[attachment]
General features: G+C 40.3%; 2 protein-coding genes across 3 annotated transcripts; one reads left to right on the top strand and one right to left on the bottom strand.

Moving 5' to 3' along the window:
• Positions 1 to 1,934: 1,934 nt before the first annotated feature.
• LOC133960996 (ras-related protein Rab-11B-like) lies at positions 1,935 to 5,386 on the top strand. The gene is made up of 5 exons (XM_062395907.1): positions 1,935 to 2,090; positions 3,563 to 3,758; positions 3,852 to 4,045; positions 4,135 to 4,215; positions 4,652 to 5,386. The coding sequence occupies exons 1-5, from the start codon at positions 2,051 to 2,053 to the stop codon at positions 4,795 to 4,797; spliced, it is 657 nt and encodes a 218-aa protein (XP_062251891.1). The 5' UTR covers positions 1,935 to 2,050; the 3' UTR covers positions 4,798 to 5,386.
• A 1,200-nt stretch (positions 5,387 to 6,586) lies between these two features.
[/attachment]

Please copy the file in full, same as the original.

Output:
General features: G+C 40.3%; 2 protein-coding genes across 3 annotated transcripts; one reads left to right on the top strand and one right to left on the bottom strand.

Moving 5' to 3' along the window:
• Positions 1 to 1,934: 1,934 nt before the first annotated feature.
• LOC133960996 (ras-related protein Rab-11B-like) lies at positions 1,935 to 5,386 on the top strand. The gene is made up of 5 exons (XM_062395907.1): positions 1,935 to 2,090; positions 3,563 to 3,758; positions 3,852 to 4,045; positions 4,135 to 4,215; positions 4,652 to 5,386. The coding sequence occupies exons 1-5, from the start codon at positions 2,051 to 2,053 to the stop codon at positions 4,795 to 4,797; spliced, it is 657 nt and encodes a 218-aa protein (XP_062251891.1). The 5' UTR covers positions 1,935 to 2,050; the 3' UTR covers positions 4,798 to 5,386.
• A 1,200-nt stretch (positions 5,387 to 6,586) lies between these two features.